My first memory involving Taylor Swift consists of jumping up and down with my cousin on my her bed as fourth graders, practically touching the ceiling as we screamed about short skirts and t-shirts and pretended to know the remaining lyrics of the song.
As a young kid, I didn’t listen to much “American” music besides what was on the CDs my dad would burn—for a while, I never felt the need to listen to anything else. Once I realized that there was a world of music I had yet to explore, I downloaded a set of eleven songs. Five of these were Taylor Swift songs that I kept on loop until I discovered internet downloads and expanded more. In middle school, I hit the “I Exclusively Listen To Punk Rock” phase, not paying much attention to Taylor Swift besides what I heard about her from friends who’d fill me in on her increasingly long list of ex-lovers. I got to know hits from her pop-exploring album Red, particularly “I Knew You Were Trouble” and “We Are Never Getting Back Together,” but otherwise completely forgot about her until the end of my sophomore year, after 1989 had been released and taken the world by storm.
Taylor Swift became my go-to guilty pleasure artist due to her stunning visuals and catchy tracks from 1989. I returned to her older albums as well, subconsciously learning the lyrics to songs from Red all the way back to her first self-titled album (though I will say that I was always more of a post-Fearless Taylor Swift kind of gal). I didn’t focus on much besides her music, though. I was made aware by friends that she did some nice things for people and that she also said some mildly problematic things, but I shook it off and chose to ignore her actions rather than form an opinion.
1989 faded from my regular cycle of albums by junior year. Discussions in my English class exposed me to the prominence of microaggressions, profiling, the lack of opportunity in many areas for people of color, white versus intersectional feminism, and more. (Intersectional feminism takes into account the experiences and perspectives of women of color, LGBTQ+ women, women with disabilities, and women who are a combination of these and more. It pushes the idea that women should not be and cannot be placed in a box if there is to be equality and understanding.) Taylor Swift had been pushed to the back of my mind, the space quickly filled with an increased interest in the hip-hop and R&B music that my peers and English teacher shared as they contributed to our class discussions.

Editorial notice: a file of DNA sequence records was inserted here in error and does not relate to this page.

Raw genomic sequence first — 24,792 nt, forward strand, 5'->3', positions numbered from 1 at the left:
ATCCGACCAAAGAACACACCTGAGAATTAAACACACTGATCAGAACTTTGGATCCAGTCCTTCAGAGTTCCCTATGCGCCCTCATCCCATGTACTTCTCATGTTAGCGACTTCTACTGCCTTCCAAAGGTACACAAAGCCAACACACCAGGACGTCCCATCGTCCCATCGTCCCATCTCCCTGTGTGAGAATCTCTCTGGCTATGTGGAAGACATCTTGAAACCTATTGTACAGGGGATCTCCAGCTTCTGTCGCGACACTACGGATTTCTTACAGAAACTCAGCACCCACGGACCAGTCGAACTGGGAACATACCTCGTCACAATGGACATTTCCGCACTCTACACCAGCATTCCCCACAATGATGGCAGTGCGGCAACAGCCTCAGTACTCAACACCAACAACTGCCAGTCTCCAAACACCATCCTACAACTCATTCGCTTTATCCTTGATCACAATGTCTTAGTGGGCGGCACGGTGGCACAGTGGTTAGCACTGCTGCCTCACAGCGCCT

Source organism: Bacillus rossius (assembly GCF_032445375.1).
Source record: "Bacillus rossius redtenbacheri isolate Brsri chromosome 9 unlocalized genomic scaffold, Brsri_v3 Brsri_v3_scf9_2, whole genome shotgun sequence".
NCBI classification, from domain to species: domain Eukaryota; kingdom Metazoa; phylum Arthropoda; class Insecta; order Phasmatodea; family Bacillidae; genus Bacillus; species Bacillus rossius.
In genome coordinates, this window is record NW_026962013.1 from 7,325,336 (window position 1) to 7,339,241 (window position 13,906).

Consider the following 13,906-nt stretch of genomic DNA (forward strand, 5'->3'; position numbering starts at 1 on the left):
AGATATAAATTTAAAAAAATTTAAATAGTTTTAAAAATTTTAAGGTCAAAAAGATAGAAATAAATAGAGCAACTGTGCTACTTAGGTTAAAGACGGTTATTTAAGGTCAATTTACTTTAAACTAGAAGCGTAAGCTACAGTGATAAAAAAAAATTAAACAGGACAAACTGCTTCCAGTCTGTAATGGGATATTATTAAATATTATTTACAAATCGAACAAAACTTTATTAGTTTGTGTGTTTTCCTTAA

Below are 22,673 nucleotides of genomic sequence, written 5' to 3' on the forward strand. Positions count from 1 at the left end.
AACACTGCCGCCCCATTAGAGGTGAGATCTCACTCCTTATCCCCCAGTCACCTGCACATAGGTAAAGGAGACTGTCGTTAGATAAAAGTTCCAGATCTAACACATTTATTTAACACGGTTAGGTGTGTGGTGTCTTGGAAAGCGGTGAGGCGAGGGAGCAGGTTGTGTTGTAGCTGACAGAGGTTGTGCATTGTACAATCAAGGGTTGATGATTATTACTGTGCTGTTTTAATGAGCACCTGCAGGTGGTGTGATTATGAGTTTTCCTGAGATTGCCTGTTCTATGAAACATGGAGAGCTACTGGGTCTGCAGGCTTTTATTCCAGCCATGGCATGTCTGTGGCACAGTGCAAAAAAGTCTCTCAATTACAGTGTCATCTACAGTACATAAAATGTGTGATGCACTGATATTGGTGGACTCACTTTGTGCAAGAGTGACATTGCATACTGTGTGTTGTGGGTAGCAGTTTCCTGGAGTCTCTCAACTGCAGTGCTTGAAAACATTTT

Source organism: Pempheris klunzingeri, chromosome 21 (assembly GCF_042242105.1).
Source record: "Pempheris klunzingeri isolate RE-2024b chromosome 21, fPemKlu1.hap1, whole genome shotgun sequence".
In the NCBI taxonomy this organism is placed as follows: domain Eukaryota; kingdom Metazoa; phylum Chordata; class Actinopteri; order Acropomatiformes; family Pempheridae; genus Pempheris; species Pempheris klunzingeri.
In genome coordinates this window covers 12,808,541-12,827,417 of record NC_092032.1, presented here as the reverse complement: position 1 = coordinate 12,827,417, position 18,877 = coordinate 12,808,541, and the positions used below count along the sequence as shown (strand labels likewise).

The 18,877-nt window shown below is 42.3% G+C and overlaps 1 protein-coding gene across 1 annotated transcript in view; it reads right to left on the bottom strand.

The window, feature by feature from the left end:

By senior year, I was no longer a big fan of Taylor Swift and had started to look at her with a more critical eye; more specifically, I had grown wary of the way she uses “feminism” to boost her brand rather than educating herself on the nuances of feminism and realizing that society is very different for white women than it is for women of color. As Rebecca Vorick says in Fem Magazine, “White feminism tightly constricts the boundaries of what it means to be a ‘woman’ instead of being inclusive of all women.” There is an overly defensive mentality that “women cannot criticize other women, and if they do, they are not feminists,” and I see this as extremely harmful to any individual’s growth as a feminist.
Even so, breaking from white feminism means embracing the fact that women and their expressions of feminism are often full of contradictions and can be both positive and problematic. The way that Swift handled her recent sexual assault lawsuit was admirable, and it demonstrates the kind of mindset that I wish we could see more of from her. I love that she said, “I acknowledge the privilege that I benefit from in life, in society, and in my ability to shoulder the enormous cost of defending myself in a trial like this. My hope is to help those whose voices should also be heard.” By making this statement, Swift directed attention away from herself and instead towards a more inclusive objective.
However, this doesn’t “cancel out” her other actions: in too many other situations, Swift has (whether knowingly or not) promoted feminism as two-dimensional and self-centered, and in doing so she has discredited many experiences of women who are not cisgender, straight, and/or white. For example, I struggled with her self-pitying reaction to Nicki Minaj’s 2015 tweets in reference to underlying racism in the music industry. I’m glad that Swift owned up to her misunderstanding in the end, but the whole argument could have been avoided had Swift not immediately jumped to conclusions. And even in the two years since that exchange, Swift’s brand of feminism has continued to feel exclusive to white women.